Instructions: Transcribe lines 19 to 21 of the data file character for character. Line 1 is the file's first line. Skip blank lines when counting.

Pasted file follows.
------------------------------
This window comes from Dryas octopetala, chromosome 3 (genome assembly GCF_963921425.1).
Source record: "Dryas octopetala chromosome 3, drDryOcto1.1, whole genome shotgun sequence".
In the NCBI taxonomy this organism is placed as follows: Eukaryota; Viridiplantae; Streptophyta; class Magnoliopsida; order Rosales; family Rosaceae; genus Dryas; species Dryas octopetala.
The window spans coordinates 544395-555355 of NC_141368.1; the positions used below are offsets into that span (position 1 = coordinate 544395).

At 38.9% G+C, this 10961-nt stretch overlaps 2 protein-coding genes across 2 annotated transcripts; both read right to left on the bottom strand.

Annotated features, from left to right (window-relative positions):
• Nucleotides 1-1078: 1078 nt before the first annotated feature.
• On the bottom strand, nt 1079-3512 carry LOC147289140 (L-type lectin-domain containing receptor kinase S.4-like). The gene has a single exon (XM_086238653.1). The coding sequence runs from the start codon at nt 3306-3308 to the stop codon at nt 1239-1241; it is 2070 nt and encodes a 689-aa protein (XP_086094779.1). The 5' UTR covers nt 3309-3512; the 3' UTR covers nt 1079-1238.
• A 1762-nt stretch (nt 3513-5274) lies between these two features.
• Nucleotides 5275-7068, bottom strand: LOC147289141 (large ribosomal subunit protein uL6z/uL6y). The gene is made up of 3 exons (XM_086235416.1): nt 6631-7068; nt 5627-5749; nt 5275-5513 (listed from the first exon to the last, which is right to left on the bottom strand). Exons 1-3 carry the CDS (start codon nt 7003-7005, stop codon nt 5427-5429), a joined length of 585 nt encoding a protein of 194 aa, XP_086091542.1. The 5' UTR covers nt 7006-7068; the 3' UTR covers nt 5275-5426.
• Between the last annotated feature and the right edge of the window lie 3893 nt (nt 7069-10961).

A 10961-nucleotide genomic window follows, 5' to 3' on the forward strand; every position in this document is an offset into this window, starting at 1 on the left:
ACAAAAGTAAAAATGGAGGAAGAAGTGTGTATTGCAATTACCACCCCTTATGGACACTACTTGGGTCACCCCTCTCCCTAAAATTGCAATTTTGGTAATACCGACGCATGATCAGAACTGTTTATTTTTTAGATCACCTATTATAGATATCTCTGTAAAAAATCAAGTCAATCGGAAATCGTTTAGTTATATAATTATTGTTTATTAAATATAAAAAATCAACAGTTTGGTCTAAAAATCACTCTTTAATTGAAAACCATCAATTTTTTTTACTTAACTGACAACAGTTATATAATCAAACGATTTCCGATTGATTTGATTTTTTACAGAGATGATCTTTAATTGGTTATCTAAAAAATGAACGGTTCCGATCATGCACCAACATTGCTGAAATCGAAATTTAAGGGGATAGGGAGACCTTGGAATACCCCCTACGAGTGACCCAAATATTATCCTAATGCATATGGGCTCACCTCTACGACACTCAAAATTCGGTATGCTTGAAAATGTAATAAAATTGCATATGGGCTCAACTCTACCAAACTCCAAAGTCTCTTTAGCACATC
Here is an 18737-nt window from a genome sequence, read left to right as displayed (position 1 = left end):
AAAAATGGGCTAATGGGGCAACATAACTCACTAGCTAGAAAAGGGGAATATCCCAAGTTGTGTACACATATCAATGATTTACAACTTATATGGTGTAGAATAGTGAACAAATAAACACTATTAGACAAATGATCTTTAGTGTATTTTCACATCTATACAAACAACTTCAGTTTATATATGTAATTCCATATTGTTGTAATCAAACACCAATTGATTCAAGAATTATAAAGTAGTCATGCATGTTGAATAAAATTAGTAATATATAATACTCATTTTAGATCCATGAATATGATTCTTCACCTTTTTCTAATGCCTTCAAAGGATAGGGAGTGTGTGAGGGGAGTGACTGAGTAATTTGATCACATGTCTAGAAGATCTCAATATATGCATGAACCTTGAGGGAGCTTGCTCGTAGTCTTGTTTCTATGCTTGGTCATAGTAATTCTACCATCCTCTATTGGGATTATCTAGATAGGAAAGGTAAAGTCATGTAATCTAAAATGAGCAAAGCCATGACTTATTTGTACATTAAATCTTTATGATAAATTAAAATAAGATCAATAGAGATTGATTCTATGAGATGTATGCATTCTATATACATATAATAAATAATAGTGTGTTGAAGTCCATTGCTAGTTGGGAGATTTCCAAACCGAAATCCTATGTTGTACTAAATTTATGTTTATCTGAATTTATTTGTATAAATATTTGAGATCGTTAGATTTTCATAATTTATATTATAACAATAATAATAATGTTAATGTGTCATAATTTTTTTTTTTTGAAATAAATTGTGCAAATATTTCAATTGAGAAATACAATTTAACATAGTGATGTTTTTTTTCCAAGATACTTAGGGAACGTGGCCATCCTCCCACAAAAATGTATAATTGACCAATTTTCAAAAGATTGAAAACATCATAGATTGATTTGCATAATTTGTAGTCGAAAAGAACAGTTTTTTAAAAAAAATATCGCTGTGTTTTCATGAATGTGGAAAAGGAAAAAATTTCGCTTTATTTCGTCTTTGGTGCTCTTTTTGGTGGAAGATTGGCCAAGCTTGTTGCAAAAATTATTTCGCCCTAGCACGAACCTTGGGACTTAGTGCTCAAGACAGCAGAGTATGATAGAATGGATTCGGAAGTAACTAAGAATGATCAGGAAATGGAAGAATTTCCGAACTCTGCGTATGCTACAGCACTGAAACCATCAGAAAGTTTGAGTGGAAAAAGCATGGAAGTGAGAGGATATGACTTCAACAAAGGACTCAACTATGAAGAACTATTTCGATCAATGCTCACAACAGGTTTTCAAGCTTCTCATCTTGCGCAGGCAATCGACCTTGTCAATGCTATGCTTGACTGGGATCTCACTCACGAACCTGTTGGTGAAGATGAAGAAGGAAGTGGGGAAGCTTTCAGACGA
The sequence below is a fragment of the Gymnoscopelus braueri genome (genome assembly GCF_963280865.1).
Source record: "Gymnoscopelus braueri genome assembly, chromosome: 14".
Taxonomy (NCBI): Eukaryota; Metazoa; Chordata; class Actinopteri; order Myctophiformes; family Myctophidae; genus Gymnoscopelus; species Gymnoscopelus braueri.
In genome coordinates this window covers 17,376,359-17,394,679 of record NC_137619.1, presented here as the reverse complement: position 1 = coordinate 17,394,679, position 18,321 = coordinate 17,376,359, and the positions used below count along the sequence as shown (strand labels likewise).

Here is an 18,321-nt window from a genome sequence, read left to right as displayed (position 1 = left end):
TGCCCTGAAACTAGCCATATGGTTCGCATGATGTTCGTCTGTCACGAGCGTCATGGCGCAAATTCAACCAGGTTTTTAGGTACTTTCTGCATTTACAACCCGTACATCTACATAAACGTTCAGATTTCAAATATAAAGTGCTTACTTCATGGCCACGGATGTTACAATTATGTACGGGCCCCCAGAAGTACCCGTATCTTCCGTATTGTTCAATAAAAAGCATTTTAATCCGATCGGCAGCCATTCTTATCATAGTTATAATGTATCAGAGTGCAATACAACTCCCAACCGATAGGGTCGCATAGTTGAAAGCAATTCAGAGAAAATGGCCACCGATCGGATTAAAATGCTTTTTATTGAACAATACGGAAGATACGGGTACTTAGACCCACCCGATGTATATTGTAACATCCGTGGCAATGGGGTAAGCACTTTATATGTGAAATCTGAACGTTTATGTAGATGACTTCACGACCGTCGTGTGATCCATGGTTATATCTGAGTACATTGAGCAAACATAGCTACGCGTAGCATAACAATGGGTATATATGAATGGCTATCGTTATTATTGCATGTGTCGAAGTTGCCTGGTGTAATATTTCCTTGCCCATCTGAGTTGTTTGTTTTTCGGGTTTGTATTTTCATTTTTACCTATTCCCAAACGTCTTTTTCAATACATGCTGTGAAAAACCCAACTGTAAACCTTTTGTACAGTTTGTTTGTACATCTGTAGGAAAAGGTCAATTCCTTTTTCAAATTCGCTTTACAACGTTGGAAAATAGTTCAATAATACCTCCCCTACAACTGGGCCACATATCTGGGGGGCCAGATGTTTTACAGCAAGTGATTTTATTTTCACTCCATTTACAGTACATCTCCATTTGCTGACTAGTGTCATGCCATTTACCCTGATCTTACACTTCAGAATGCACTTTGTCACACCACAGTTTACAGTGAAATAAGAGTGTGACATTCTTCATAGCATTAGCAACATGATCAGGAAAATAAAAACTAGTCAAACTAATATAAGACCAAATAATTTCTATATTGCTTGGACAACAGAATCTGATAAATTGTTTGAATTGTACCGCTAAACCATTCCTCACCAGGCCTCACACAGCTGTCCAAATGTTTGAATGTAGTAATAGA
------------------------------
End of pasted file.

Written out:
In genome coordinates this window covers 17,376,359-17,394,679 of record NC_137619.1, presented here as the reverse complement: position 1 = coordinate 17,394,679, position 18,321 = coordinate 17,376,359, and the positions used below count along the sequence as shown (strand labels likewise).

Here is an 18,321-nt window from a genome sequence, read left to right as displayed (position 1 = left end):
TGCCCTGAAACTAGCCATATGGTTCGCATGATGTTCGTCTGTCACGAGCGTCATGGCGCAAATTCAACCAGGTTTTTAGGTACTTTCTGCATTTACAACCCGTACATCTACATAAACGTTCAGATTTCAAATATAAAGTGCTTACTTCATGGCCACGGATGTTACAATTATGTACGGGCCCCCAGAAGTACCCGTATCTTCCGTATTGTTCAATAAAAAGCATTTTAATCCGATCGGCAGCCATTCTTATCATAGTTATAATGTATCAGAGTGCAATACAACTCCCAACCGATAGGGTCGCATAGTTGAAAGCAATTCAGAGAAAATGGCCACCGATCGGATTAAAATGCTTTTTATTGAACAATACGGAAGATACGGGTACTTAGACCCACCCGATGTATATTGTAACATCCGTGGCAATGGGGTAAGCACTTTATATGTGAAATCTGAACGTTTATGTAGATGACTTCACGACCGTCGTGTGATCCATGGTTATATCTGAGTACATTGAGCAAACATAGCTACGCGTAGCATAACAATGGGTATATATGAATGGCTATCGTTATTATTGCATGTGTCGAAGTTGCCTGGTGTAATATTTCCTTGCCCATCTGAGTTGTTTGTTTTTCGGGTTTGTATTTTCATTTTTACCTATTCCCAAACGTCTTTTTCAATACATGCTGTGAAAAACCCAACTGTAAACCTTTTGTACAGTTTGTTTGTACATCTGTAGGAAAAGGTCAATTCCTTTTTCAAATTCGCTTTACAACGTTGGAAAATAGTTCAATAATACCTCCCCTACAACTGGGCCACATATCTGGGGGGCCAGATGTTTTACAGCAAGTGATTTTATTTTCACTCCATTTACAGTACATCTCCATTTGCTGACTAGTGTCATGCCATTTACCCTGATCTTACACTTCAGAATGCACTTTGTCACACCACAGTTTACAGTGAAATAAGAGTGTGACATTCTTCATAGCATTAGCAACATGATCAGGAAAATAAAAACTAGTCAAACTAATATAAGACCAAATAATTTCTATATTGCTTGGACAACAGAATCTGATAAATTGTTTGAATTGTACCGCTAAACCATTCCTCACCAGGCCTCACACAGCTGTCCAAATGTTTGAATGTAGTAATAGA